Struggles with Technology

I open my hand under the automatic soap dispenser in a public restroom, and after a few back and forth movements a rich white, foamy lather fills my palms. With soap spread all over my hands I place them under the faucet in anticipation of a stream of water. Back, forth, left, right, up, down, the darn thing doesn’t work. I move on to the next faucet in hopes that this one will respond to the twill of my fingers. A short burst of water spews from the faucet and then stops. Frustration is building up. Perhaps it’s me. I seem to struggle with technology every day.
My struggles date back to when I was a child. Dad came home with a console TV one day. It was the newest of its kind with knobs/dials as big as the circumference of tennis ball for on/off switch, channels, picture clarity, brightness and volume. We, the children, took turns to switch the TV on once a week to watch a show. On one such occasion when it was my turn to “play” with the knobs, the darn thing stopped working. Dad tried to fix it; technicians who really didn’t know much about how to fix such a new contraption tried to fix it. All failed. And I took it as a reflection of my own “flawed” touch. I became wary of new electronics and gadgets that had started to inundate my early teenage world. I was content with my little portable radio. If I turned it just the right way facing the window above my bed, I could listen to the latest pop music, follow the Eurovision song contests and listen to the weekly radio theater. I mastered the use of an LP player after ruining a few needles on the turntable while classmates were working wonders with tape recorders and cassette decks. The trend pretty much continued. By the time I got an answering machine, my friends had moved on to voicemail. Then came portable phones the size of shoe boxes with antennas reaching up for reception searching for the “can you hear me now?” Today, everyone is talking to her/himself with a minuscule cellular plugged into an ear. Let’s face it, by the time I realized that woofers were not barking dogs and tweeters were not chirping birds, the world had moved to tweets.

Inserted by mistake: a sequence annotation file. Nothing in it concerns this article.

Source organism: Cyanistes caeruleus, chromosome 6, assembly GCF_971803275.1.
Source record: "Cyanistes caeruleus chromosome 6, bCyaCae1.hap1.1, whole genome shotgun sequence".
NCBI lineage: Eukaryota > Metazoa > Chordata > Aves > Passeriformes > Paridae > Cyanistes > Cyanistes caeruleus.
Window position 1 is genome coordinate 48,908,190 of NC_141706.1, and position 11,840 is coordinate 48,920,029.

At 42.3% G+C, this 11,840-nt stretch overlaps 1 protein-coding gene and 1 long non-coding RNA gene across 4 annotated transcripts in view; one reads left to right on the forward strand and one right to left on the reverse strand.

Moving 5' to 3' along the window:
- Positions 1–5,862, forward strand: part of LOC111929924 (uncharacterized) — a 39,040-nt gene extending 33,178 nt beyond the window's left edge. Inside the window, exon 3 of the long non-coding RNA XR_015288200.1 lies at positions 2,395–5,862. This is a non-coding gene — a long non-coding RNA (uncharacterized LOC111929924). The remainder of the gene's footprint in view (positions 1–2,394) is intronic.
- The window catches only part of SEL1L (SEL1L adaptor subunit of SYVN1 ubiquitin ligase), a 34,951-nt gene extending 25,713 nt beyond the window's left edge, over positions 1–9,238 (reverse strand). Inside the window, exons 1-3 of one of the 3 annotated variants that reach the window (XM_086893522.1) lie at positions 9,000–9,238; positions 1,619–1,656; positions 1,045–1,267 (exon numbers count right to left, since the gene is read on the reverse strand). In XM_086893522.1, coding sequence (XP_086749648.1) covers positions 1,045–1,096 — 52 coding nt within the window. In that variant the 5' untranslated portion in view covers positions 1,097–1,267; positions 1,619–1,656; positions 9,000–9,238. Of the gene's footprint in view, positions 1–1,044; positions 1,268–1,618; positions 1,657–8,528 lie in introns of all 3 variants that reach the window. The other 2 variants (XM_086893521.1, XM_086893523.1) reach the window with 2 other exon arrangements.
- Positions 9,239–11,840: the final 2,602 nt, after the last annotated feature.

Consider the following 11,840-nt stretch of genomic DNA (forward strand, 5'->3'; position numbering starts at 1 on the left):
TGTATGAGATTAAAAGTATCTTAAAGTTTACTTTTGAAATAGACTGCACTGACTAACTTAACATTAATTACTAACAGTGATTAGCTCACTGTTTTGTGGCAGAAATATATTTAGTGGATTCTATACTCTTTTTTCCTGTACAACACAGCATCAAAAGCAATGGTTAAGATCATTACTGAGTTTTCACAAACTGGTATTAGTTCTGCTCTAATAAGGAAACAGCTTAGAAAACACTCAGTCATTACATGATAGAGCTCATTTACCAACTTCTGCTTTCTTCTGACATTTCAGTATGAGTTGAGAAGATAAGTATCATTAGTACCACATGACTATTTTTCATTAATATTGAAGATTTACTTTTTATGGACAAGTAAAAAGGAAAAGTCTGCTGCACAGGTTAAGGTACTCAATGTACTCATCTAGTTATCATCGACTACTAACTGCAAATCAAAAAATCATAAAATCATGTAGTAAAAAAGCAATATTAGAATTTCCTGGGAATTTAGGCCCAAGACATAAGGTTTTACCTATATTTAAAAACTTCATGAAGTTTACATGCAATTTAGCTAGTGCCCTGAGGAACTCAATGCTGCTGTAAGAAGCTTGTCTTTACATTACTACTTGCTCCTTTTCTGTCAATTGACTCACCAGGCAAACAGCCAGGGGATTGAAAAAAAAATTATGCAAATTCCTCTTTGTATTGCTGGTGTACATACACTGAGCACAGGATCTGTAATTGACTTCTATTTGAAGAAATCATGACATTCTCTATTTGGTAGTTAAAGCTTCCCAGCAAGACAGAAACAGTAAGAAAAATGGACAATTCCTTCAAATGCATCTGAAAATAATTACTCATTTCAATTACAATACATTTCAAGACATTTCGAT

Technology was moving faster than the bullet train. With my children, I moved from Atari to Nintendo to Gameboy. As soon as one game system was bought, my son would prod me into the benefits of a newer system with more “better graphics,” memory features, controls, cables and of course a newer version of the same games because the “old” version could not be played on the “advanced” system. Pretty much like the advancements in today’s DVDs and Blue Rays. After all these years, my struggle with the VCR has not diminished. I couldn’t keep up with the many remotes. There was one for the TV, one for the VCR and one for what I had no idea. As soon as I became used to two remotes, my family sprung on me a “one remote to rule them all” to “simplify it,” they said. I still struggle.
Basic kitchen appliances posed problems. I loved my hand mixer of 25 years. It had the on/off switch, three speeds, a power boost button and a pair of beaters. My daughter presented me with a newer version with 5 speeds, beaters, professional style whisks and spatula attachments. I found myself stumped because it didn’t seem to make a difference in the desserts I prepared. Granted, it sped up the whisking process, but it also made a bigger mess with the extra attachments, “until you get the hang of it,” she said. I still struggle.
The internet has changed the way we experience things. It was not too long ago that we wrote letters to communicate with others far away, and spoke to live people on the phone. Now we all sit staring at a cold blue screen and listen to automated voices that once had a human element of warmth to them. To read the news, we would actually have to walk to pick up a newspaper. Now we hear a Bing on our phones to alert us to breaking news and instant messages.
Meanwhile, I am frantically waving my hand at the paper towel dispenser. Technology has forged ahead.

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5 Responses to Struggles with Technology

  1. SF says:

    Well my dear friend try traveling to the remote villages in France where upon opening the door to a public loo, you are faced with a simple hole in the ground where you will squat with your own kleenex ready in your hand hoping that the flushing will only be activated once you have pulled up your garments and tiptoed out of the place. Haha how I love remote rural places far away from the Orwellian way of life. Try it sometime as opposed to all those perfections that immigration has given you.


    • I know what you’re talking about SF,and one need not go into the villages of France to experience that. “Out” houses still exist globally, even in technologically advanced countries.But your and my immigrant lives are no different my friend. We share the same advancements, and then some, on different continents.


  2. yeran says:

    I really enjoyed it!!! We welcome the “new” because it makes our lives easier, but when an
    uncooperative gadget frustrates us … we long for the “old” and simpler ways … the direct
    communication with friends and relatives … and the young ones don’t even know what we’re
    talking about …


    • So true Yeran. We grew up, not too long ago, in a time when we were not afraid to touch faucets and crank towel dispensers with real cloth towels. Now the use of fingers has created an instant world, and elbow grease, in many cases is obsolete.


  3. colette says:

    Very funny and yet so true. I’m so glad I’m not the only tech challenged person fighting “Modern Technology” on a daily basis. LOVED IT Silva, you made my day.


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